am 26. November 2011
Languages are intricate and complicated and often quite messy. Especially when you're trying to learn a new one, you'll realize just how many rules there are, and even more exceptions to those rules. Blessed those with a talent for learning foreign tongues. In What Language Is John McWorther introduces the reader in a both insightful and fun way to languages, shedding light not only on their history but also on the way they evolve and change.
Very entertainingly written, yet a bit heavy on actual examples (oh my), this book really intrigued me. The author not only discusses the most spoken languages of our world, but also points at the relevance of languages that seem doomed to extinction in the years to come. Admittedly it was a bit discouraging to read all his examples of translations, though it beautifully showed how intricate languages really are. From simple languages, such as English or Persian, straight to those that make you glad you don't need to actually learn them, such as Nasioi in New Guinea where you have 100 genders (and you thought having to learn two in French was tough). Add a fascinating excursion into Black English too.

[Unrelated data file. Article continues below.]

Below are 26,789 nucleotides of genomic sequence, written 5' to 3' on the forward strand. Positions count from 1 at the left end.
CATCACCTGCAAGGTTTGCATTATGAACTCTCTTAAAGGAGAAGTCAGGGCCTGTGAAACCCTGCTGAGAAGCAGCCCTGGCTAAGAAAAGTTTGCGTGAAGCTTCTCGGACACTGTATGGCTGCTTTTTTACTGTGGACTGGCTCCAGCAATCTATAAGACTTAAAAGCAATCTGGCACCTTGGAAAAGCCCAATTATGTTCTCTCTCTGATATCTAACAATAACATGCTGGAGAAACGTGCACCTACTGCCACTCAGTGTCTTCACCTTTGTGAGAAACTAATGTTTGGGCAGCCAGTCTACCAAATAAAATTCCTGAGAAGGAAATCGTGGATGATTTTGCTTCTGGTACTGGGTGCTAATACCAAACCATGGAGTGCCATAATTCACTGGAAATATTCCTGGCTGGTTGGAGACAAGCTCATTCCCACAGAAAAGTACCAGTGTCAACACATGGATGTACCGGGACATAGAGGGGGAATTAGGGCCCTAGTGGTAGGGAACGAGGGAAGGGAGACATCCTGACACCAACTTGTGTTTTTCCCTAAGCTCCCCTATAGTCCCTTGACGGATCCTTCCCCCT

As important as the written word may appear, it's noteworthy how McWorther puts an emphasis on language being oral. The spoken word is how it all started after all. And speaking remains the way that much of language is produced.
In short: A highly recommendable book for anyone interested in linguistics!
Disclosure of Material Connection: I received this book free from the publisher through the NetGalley.com book review program. I was not required to write a positive review. The opinions I have expressed are my own. I am disclosing this in accordance with the Federal Trade Commission's 16 CFR, Part 255: 'Guides Concerning the Use of Endorsements and Testimonials in Advertising.'